At a security conference this weekend in Las Vegas, security researchers at Check Point Software Technologies, LTD., revealed a major flaw in SQLite, the database code that runs components of a variety of services you probably use everyday. Dropbox. Firefox. Chrome. Oh, and iOS-- which means that 1.4 billion iOS devices are at risk. That's the number of iPhones and iPads that Apple are currently in use. says
According to the report, the researchers were able to exploit a memory-corruption flaw in the way the database software that manages Contacts on your iPhone, and gain privileges that allowed them to take control of a device running iOS.
Specifically, Check Point says "In short, we can gain administrative control of the device through the database engine iOS uses called SQLite. iPhone's contacts are stored in SQLite databases and that is how a hacker gains entry"
And it isn't just your contacts. iOS' password manager uses SQLite, meaning that all of your stored passwords could be at risk in an attack that exploits this vulnerability.
Check Point explains they "experimented with the exploitation of memory corruption issues within SQLite without relying on any environment other than the SQL language. Using our innovative techniques of Query Hijacking and Query Oriented Programming, we proved it is possible to reliably exploit memory corruptions issues in the SQLite engine."
Or, for anyone not up to speed on database code terminology, by taking control of the database that runs much of the software we use, the researchers were able to also gain access to whatever device is running that software-- like your iPhone.
That means simply searching your contacts could trigger malicious code in the background, without you ever knowing. That code could be used to send personal information back to the attackers, or to take over a device completely.
I also reached out to Apple, but did not immediately receive a response.
And if 1.4 billion iOS devices wasn't bad enough, it turns out the news gets worse. SQLite also powers other major software like Android, the Chrome, Firefox, and Safari web browsers, and Dropbox.
That means that all of those databases are potentially vulnerable to this type of attack. Fortunately, when I asked a spokesperson for Check Point, I was told that to date they haven't seen any instance of this type of exploit in the wild, but due to the wide use of SQLite, it is likely only a matter of time.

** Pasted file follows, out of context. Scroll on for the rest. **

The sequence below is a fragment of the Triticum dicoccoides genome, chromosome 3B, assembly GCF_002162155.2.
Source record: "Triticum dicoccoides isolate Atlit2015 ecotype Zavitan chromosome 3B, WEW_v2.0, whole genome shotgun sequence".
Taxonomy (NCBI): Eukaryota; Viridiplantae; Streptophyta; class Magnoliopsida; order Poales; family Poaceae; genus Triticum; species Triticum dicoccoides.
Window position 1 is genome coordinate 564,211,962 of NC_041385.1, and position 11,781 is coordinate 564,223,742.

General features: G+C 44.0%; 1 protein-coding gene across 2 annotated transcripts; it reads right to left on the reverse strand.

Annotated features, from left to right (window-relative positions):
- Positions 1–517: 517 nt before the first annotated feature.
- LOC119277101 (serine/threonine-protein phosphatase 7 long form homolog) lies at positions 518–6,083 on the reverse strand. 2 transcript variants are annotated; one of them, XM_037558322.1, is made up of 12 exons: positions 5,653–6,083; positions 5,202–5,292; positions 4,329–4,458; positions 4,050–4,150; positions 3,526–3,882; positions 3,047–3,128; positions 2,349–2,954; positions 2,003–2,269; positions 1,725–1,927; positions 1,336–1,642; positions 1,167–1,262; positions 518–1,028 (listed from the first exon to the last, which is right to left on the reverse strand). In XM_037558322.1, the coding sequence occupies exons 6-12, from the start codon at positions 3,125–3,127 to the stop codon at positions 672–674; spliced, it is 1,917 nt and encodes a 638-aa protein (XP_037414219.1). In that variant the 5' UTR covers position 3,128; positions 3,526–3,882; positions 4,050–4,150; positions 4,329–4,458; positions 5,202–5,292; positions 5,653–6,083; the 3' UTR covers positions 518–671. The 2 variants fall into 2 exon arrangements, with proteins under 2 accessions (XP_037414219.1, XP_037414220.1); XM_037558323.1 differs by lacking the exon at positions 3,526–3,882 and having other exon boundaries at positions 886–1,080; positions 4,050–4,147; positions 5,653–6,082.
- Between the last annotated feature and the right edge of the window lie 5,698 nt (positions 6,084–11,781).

The researchers also notified Apple immediately and have presented their findings at the Def Con 2019 conference in hopes that the companies behind those services will find a fix and prevent their users from such an exploitation.
While an attack such as the researchers demonstrated is not extremely likely since it requires access to a device in order to manipulate the code that would allow for an attack to be triggered, there are still two things that are worth paying attention to here.
The first is that most of what we think of in terms of security for our devices and personal information is more theater than actual protection. In fact, the vulnerability in the SQLite that allows for this type of malicious code is actually four-years-old, but was never considered a risk in this context.
Most of the time our data is a lot more vulnerable than we realize, and stays safe more by luck than anything else.
The other thing to consider is that companies like Apple, Google, and others, can use all the help they can get. In fact, Apple is now offers $1 million to researchers and hackers that are able to hack an iPhone. The goal is to prod and poke at any possible vulnerability and bring it to light so it can be fixed before it's ever exploited.
The needing help part isn't unique-- it's probably also true for your company even if it isn't so high-profile that it needs to spend a million dollars to find its weaknesses.